Maybe interesting, but not an original idea - see Conlin Nancarrow
I do wonder if a human could move his/her finger up and down fast enough. I guess there are 8th, 16th, 32th notes, and 64th notes, but are there, say 1024th notes? I wonder what the smallest sized note is for some of these compositions.
Disagree on yuk, though. The piece under Bugs Bunny is pretty neat to my ear, until my network/computer/sound card/whatever choked on it.
Yeah, I wasn’t sure what the problem was there. YouTube, my network connection, my sound card (on motherboard…), although the video was acting funky there too at times.
Isn’t it unfair to lump all MIDI composition as being derivative of Nancarrow? I love a lot of his player piano work, but the compositions were crafted with the specific intention of playing to the strengths and weaknesses of these instruments. Also, being on paper, the compositions are, by necessity, strictly deterministic.
The generality of MIDI decouples the sound events from their performance data. Rather than triggering a fast hammer throw, the MIDI protocol covers separate notes, velocity, pitchbend, as well as continuous controllers, bank and patch change, and more. This suggests many kinds of organization of sound events which would never be done on a piano, or even on any physical instrument. Another big factor is that the events can be generated non-linearly, in real-time, in response to immediate events. This allows the pieces to be open, interpretive, even algorithmically combined.
Well, yes and no. You’d have to program a synth or virtual synth to produce some of the really short notes because no human musician could start and stop the sounds fast enough on any acoustic instrument. Basically, you’d hit the note but it would only play for a fraction of your action. And you’d need a lot more fingers, but that would probably require a massive expansion of the brain’s motor functions to control them all. As @BernardDeems points out, you could overcome that particular limitation by simply dividing it into however many parts for an ensemble. But there’s another problem which I think is the biggest hurdle, and that’s timing. Those bridges that sound like the melody buried in white noise are made up of all those short notes that scroll across the piano roll (the visual representation in the video), and what information is there would be smeared to true white noise if all those notes weren’t hit with perfect timing. I just don’t see a human ensemble hitting all those notes precisely enough to create the mosaic the computer performs.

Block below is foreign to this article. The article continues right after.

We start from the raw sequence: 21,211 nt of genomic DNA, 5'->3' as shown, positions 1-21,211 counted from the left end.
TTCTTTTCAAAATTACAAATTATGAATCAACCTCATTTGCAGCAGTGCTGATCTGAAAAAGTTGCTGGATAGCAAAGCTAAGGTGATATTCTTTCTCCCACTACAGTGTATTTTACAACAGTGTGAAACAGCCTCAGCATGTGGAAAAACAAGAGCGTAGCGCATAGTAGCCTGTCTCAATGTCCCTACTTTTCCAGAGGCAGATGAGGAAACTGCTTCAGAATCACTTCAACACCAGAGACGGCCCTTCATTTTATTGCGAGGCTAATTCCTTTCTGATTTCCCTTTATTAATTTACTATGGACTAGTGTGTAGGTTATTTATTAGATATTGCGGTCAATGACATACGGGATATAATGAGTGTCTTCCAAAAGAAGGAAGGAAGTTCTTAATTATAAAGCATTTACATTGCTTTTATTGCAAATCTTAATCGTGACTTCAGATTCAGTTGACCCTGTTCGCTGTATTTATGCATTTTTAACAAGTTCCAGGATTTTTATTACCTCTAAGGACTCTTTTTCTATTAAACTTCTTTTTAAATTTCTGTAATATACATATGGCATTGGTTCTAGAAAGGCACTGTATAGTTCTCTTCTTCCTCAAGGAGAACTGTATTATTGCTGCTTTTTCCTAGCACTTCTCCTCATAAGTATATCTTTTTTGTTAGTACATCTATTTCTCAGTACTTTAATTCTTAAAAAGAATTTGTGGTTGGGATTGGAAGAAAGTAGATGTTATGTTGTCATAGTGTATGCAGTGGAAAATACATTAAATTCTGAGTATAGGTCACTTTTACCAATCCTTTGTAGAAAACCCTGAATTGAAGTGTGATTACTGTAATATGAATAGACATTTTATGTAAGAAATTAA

If you could somehow get an arbitrarily large orchestra of synth musicians to hit every note with millisecond-perfet timing and program their instruments to cut off the notes quickly enough, with either different parts doing different length notes or different keys programmed for different length notes, then just maybe you could pull this off as a live human performance.
As a MIDI composer, I personally love this music. Although I don’t compose anything nearly this complex, I frequently create arrangements that I personally could never play even one instrument of on my keyboard. I can barely play Chopin at quarter speed, yet MIDI lets me express ideas well beyond my skills as a keyboardist. But I’m also the child of one of the top 100 living classical pianists, and as such I appreciate the emotion with which a truly talented human musician can imbue a performance. One of my personal criteria for human-parity AI is a machine that can perform music with the same emotional inflection as a master musician.
In the meantime, I for one welcome the imperial march of our new MIDI overlords
me too! i was like “these motherfuckers better give a shout out to the OG!”
For contrast, here are a few pieces composed as electronic music, later performed by humans. Frank Zappa started his “Jazz from Hell” album as he delved deeply into the Synclavier system, and let loose devising compositions which were freed from the expectation of people ever performing. But, later on, Ensemble Modern did practice this music and perform it. The next one, by Doctor Nerve, is part of leader Nick Didkovsky’s adventures in the FORTH-based HMSL, composed for the band.
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